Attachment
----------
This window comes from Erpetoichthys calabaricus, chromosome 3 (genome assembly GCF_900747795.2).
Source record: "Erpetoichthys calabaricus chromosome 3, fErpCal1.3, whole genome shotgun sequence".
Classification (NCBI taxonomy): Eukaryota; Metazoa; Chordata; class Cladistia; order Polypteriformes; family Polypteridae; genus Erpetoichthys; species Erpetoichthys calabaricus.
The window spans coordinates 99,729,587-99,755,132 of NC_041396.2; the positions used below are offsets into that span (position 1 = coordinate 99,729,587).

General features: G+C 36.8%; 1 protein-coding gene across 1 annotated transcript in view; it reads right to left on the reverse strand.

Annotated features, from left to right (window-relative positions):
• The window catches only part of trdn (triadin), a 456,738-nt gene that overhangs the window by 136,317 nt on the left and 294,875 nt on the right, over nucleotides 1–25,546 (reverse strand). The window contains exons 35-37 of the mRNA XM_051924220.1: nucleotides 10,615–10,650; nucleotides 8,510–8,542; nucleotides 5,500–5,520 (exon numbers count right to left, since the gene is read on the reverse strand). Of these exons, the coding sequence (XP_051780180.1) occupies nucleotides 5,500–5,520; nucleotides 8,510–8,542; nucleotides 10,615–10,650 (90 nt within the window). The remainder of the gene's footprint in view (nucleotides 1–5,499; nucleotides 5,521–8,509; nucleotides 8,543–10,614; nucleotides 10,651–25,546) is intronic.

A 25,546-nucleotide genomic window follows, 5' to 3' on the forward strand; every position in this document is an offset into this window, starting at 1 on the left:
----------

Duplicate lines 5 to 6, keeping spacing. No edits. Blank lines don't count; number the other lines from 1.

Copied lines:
General features: G+C 36.8%; 1 protein-coding gene across 1 annotated transcript in view; it reads right to left on the reverse strand.

Annotated features, from left to right (window-relative positions):